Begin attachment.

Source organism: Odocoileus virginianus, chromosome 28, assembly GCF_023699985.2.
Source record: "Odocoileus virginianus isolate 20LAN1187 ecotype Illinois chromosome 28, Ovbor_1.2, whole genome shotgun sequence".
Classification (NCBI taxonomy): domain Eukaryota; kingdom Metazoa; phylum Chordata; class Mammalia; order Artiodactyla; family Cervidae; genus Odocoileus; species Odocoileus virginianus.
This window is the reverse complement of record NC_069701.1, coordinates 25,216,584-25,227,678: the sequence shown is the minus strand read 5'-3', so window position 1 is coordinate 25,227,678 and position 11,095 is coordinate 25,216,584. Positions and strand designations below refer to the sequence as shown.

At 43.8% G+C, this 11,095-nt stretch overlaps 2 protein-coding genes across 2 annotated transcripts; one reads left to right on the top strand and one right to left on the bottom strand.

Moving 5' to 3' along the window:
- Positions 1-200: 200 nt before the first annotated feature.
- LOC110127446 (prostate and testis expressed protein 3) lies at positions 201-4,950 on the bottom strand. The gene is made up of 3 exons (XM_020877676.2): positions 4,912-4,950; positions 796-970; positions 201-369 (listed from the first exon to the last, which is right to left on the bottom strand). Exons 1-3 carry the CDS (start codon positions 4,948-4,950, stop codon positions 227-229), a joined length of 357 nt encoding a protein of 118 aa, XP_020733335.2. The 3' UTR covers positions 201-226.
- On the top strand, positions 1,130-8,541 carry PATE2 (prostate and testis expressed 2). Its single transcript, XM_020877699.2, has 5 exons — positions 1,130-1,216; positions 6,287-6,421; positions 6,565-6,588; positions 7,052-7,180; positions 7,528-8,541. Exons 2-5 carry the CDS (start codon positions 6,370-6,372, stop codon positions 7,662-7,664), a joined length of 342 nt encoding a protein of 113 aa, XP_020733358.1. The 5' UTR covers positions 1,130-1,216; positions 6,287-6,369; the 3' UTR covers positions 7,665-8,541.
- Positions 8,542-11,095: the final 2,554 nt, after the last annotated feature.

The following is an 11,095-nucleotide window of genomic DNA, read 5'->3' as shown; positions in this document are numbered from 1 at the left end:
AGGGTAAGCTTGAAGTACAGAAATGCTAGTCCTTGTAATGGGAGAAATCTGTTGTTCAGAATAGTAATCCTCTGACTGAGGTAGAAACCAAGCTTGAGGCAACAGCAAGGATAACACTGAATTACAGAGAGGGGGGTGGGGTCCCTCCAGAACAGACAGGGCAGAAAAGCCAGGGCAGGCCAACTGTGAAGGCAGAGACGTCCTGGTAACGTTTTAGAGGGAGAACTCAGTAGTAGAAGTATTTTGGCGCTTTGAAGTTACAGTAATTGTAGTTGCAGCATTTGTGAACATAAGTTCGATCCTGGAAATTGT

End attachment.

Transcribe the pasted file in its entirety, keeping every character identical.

Source organism: Odocoileus virginianus, chromosome 28, assembly GCF_023699985.2.
Source record: "Odocoileus virginianus isolate 20LAN1187 ecotype Illinois chromosome 28, Ovbor_1.2, whole genome shotgun sequence".
Classification (NCBI taxonomy): domain Eukaryota; kingdom Metazoa; phylum Chordata; class Mammalia; order Artiodactyla; family Cervidae; genus Odocoileus; species Odocoileus virginianus.
This window is the reverse complement of record NC_069701.1, coordinates 25,216,584-25,227,678: the sequence shown is the minus strand read 5'-3', so window position 1 is coordinate 25,227,678 and position 11,095 is coordinate 25,216,584. Positions and strand designations below refer to the sequence as shown.

At 43.8% G+C, this 11,095-nt stretch overlaps 2 protein-coding genes across 2 annotated transcripts; one reads left to right on the top strand and one right to left on the bottom strand.

Moving 5' to 3' along the window:
- Positions 1-200: 200 nt before the first annotated feature.
- LOC110127446 (prostate and testis expressed protein 3) lies at positions 201-4,950 on the bottom strand. The gene is made up of 3 exons (XM_020877676.2): positions 4,912-4,950; positions 796-970; positions 201-369 (listed from the first exon to the last, which is right to left on the bottom strand). Exons 1-3 carry the CDS (start codon positions 4,948-4,950, stop codon positions 227-229), a joined length of 357 nt encoding a protein of 118 aa, XP_020733335.2. The 3' UTR covers positions 201-226.
- On the top strand, positions 1,130-8,541 carry PATE2 (prostate and testis expressed 2). Its single transcript, XM_020877699.2, has 5 exons — positions 1,130-1,216; positions 6,287-6,421; positions 6,565-6,588; positions 7,052-7,180; positions 7,528-8,541. Exons 2-5 carry the CDS (start codon positions 6,370-6,372, stop codon positions 7,662-7,664), a joined length of 342 nt encoding a protein of 113 aa, XP_020733358.1. The 5' UTR covers positions 1,130-1,216; positions 6,287-6,369; the 3' UTR covers positions 7,665-8,541.
- Positions 8,542-11,095: the final 2,554 nt, after the last annotated feature.

The following is an 11,095-nucleotide window of genomic DNA, read 5'->3' as shown; positions in this document are numbered from 1 at the left end:
AGGGTAAGCTTGAAGTACAGAAATGCTAGTCCTTGTAATGGGAGAAATCTGTTGTTCAGAATAGTAATCCTCTGACTGAGGTAGAAACCAAGCTTGAGGCAACAGCAAGGATAACACTGAATTACAGAGAGGGGGGTGGGGTCCCTCCAGAACAGACAGGGCAGAAAAGCCAGGGCAGGCCAACTGTGAAGGCAGAGACGTCCTGGTAACGTTTTAGAGGGAGAACTCAGTAGTAGAAGTATTTTGGCGCTTTGAAGTTACAGTAATTGTAGTTGCAGCATTTGTGAACATAAGTTCGATCCTGGAAATTGT